THE AIRBUS 380 THAT NEVER TOOK OFF

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By admin August 15, 2011 10:44

THE AIRBUS 380 THAT NEVER TOOK OFF

The Editor
The Anguillian

THE AIRBUS 380 THAT NEVER TOOK OFF

Dear Sir,

While I admire Mr. Sheridan Smith’s analogy of Anguilla being the “jumbo jet that was supposed to take us to unheard of financial altitudes” back in 2009 and 2010, he is perhaps unaware that a jet can only take off safely, and surely, weather conditions permitting, i.e. in good weather. Notwithstanding the good or bad choice of a captain and crew, if weather conditions started to deteriorate by the end of 2008 and progressively got worse in 2009 and 2010, there is not much that the people in the cockpit could do.

 

Anguilla may be an exceptional small island in the Caribbean, but an impact on its economy and financial condition is determined by global developments over which it has little or no control. The economic turmoil in some of the leading economies of Europe, the debt problems in the US, the political upheaval in the middle east, all affect Anguilla to varying degrees.

The global price of oil impacts on Anglec’s operating costs that it must pass on to Anguillians to stay solvent. Construction or large project developments need a level of confidence and comfort in the ability to sell or rent the final product that has vaporized over the past couple of years. “The prospects of a flagship hotel being closed” are determined by the continuing losses borne by the owners due to deteriorating tourist traffic over which the captain and his co-pilot have no control whatsoever. Tourism has suffered globally due to the economic down turn.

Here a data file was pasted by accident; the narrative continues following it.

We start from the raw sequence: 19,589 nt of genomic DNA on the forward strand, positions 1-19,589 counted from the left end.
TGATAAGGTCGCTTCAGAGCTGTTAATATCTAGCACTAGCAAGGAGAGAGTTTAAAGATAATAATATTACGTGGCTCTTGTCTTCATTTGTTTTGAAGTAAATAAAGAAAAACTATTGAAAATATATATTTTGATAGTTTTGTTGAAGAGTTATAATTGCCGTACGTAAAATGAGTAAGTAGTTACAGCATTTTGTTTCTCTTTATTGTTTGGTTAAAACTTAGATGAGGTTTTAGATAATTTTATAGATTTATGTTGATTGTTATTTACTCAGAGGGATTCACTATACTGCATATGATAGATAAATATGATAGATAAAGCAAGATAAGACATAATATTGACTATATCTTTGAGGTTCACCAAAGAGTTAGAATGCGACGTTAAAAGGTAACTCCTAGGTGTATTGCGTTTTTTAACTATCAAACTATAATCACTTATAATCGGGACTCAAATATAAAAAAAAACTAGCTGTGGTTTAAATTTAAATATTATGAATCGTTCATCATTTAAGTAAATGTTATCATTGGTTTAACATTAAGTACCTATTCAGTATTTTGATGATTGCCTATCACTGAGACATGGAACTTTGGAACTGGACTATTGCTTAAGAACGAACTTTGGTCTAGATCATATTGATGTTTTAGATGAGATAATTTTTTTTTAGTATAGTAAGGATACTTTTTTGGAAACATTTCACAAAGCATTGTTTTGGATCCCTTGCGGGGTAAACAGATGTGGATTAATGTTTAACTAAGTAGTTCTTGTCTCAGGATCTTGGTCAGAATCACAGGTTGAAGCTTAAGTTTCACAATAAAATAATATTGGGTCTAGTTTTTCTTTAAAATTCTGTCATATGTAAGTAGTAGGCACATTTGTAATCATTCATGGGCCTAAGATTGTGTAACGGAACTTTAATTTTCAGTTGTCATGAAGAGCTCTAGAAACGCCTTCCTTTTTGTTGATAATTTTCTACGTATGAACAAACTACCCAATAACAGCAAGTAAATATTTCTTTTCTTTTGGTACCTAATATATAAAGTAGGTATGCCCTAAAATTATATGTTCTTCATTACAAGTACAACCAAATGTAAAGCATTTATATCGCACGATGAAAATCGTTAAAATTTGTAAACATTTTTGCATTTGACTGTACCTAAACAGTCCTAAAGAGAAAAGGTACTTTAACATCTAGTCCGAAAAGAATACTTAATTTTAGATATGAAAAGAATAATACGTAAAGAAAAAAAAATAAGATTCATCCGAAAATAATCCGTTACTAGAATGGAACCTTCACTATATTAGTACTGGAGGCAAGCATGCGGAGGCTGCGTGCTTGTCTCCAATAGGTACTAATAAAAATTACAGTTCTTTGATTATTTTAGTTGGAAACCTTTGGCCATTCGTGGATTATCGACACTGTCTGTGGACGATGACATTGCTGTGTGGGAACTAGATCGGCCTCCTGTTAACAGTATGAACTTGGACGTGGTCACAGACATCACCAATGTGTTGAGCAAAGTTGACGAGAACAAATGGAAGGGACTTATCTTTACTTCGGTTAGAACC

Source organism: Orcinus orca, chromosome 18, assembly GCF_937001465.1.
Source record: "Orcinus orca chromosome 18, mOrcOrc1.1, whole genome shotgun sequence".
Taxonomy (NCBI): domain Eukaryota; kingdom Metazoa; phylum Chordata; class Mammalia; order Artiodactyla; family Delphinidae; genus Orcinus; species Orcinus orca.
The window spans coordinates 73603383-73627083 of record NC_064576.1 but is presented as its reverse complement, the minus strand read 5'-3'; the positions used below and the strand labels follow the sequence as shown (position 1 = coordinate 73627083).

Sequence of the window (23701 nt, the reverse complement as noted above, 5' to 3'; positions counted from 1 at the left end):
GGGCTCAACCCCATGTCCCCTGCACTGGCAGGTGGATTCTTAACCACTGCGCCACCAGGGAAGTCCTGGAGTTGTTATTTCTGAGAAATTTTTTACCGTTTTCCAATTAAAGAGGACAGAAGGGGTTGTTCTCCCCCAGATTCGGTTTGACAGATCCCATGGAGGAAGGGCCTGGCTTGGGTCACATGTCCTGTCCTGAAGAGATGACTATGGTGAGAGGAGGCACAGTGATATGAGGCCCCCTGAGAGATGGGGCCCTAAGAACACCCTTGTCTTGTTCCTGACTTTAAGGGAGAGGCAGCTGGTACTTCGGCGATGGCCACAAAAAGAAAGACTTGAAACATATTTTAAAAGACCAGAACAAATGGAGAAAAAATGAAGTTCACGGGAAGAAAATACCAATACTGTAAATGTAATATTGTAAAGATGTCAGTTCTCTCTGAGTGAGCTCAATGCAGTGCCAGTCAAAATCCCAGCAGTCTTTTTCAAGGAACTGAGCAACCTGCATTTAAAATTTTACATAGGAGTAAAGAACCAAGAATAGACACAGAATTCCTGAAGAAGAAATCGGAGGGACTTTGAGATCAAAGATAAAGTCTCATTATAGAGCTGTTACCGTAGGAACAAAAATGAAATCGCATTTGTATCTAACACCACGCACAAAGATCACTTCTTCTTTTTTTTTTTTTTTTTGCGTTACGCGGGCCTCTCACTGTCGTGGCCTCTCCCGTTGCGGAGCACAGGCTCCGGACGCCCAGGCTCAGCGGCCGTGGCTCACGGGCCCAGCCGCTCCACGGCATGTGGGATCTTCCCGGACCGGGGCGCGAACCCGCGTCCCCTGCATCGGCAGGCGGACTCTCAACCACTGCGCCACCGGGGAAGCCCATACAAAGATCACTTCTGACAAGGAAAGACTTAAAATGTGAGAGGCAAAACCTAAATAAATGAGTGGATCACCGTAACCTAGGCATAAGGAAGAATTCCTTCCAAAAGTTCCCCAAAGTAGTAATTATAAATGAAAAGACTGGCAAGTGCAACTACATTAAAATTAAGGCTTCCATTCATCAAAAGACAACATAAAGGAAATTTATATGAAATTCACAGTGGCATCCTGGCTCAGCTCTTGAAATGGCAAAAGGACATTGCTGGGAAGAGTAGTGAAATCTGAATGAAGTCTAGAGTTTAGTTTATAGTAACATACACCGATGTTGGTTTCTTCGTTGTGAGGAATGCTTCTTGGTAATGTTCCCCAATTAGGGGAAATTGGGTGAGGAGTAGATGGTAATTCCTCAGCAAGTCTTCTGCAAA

As the government’s revenues begin to dry up from its traditional sources, it must look at other ways and means to survive until global conditions begin to stabilize and provide close to earlier levels of revenues. Taxing (Stabilizing Levy) and belt tightening are essential and prudent measures in difficult economic times. As Joseph Joubert, the French Philosopher, remarked: “Fate favours the prudent”. Talk of an “unemployment benefit package” when resources are scarce to meet even the currently employed wages sounds unrealistic and impractical.
While things are bad, I do not believe that the heavens are falling, as Mr. Sheridan implies. In an earlier letter to The Anguillian, I alluded to the positive impact of the Temenos purchase by Cuisinart – removing uncertainty about a valuable unproductive asset on the island that will create jobs, construction and make a contribution to the government coffers. Since then the uncertainty over Viceroy has been lifted with the ownership now firmly established. Jumeriah has announced a commitment to sell $35million worth of real estate before attempting an even larger project. There are smaller developments taking place on the island and it is strongly rumoured that there are potential buyers for the “flagship Anguilla hotel”.

While Mr. Smith should review his pessimism about Anguilla in the context of what is happening in the world that impacts our beautiful island, I do endorse his faith in the intelligence, competence, integrity, and faith of the people to ride the current economic storm by supporting a government that is challenged with adversity, not of its own making.

An Anguillian Resident

admin
By admin August 15, 2011 10:44

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